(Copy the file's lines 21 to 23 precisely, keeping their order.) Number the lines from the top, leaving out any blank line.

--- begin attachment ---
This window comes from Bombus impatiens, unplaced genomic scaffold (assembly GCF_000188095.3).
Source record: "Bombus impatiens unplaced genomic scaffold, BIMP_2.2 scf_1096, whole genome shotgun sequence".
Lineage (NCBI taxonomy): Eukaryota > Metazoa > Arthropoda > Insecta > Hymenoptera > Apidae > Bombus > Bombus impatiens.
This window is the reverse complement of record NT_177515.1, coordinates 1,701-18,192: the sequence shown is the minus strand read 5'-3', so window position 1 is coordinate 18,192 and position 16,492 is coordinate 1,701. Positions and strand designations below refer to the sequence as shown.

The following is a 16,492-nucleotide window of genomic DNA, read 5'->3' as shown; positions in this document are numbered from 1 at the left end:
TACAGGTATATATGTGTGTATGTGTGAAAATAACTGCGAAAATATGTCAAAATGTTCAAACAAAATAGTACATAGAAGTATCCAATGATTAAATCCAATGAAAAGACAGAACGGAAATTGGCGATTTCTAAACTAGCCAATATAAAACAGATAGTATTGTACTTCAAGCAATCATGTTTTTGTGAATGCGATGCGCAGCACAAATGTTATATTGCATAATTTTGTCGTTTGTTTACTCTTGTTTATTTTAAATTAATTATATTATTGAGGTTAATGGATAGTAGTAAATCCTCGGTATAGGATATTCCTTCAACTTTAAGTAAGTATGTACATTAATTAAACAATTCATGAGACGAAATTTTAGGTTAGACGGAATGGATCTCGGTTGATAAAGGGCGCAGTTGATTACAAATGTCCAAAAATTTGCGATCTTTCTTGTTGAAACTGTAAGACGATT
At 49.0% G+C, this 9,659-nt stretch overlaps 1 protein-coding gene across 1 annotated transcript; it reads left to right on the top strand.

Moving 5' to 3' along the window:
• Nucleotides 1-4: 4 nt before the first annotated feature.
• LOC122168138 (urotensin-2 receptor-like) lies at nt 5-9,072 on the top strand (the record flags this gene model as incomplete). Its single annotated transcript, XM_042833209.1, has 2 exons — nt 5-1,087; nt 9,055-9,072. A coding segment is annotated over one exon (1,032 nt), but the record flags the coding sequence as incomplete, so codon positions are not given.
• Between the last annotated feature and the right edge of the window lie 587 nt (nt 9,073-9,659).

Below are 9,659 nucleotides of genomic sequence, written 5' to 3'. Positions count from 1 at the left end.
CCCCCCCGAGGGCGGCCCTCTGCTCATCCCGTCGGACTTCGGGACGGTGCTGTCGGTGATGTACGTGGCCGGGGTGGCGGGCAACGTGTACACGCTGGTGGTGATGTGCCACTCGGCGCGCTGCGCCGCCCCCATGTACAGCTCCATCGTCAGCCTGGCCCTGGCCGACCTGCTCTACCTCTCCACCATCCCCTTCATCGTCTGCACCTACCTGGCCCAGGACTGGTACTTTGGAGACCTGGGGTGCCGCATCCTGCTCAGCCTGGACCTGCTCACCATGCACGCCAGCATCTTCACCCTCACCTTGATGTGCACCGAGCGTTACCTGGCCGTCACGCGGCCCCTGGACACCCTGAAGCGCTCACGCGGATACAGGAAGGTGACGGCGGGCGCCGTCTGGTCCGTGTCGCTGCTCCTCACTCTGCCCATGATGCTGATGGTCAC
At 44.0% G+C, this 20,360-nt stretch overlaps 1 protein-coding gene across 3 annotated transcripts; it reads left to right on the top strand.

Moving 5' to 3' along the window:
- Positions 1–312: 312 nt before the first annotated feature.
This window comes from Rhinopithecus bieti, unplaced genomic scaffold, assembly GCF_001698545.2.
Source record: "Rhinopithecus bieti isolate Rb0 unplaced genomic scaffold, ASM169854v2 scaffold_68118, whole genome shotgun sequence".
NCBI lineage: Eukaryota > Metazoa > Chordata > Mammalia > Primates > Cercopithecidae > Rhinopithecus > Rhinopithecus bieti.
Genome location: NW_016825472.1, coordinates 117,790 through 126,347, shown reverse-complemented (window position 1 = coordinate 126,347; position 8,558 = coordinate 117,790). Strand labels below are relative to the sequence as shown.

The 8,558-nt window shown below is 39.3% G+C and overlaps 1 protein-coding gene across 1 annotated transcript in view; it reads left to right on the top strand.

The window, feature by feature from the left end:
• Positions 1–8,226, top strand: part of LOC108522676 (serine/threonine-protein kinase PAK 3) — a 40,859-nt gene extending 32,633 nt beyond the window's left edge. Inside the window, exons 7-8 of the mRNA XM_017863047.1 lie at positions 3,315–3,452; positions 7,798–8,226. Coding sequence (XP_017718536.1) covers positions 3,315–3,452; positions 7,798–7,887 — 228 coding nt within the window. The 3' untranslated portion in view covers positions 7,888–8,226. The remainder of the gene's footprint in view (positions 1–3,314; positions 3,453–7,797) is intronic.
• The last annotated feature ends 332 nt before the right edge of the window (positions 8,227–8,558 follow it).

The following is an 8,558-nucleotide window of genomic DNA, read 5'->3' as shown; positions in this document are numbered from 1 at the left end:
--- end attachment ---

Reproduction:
The 8,558-nt window shown below is 39.3% G+C and overlaps 1 protein-coding gene across 1 annotated transcript in view; it reads left to right on the top strand.

The window, feature by feature from the left end:
• Positions 1–8,226, top strand: part of LOC108522676 (serine/threonine-protein kinase PAK 3) — a 40,859-nt gene extending 32,633 nt beyond the window's left edge. Inside the window, exons 7-8 of the mRNA XM_017863047.1 lie at positions 3,315–3,452; positions 7,798–8,226. Coding sequence (XP_017718536.1) covers positions 3,315–3,452; positions 7,798–7,887 — 228 coding nt within the window. The 3' untranslated portion in view covers positions 7,888–8,226. The remainder of the gene's footprint in view (positions 1–3,314; positions 3,453–7,797) is intronic.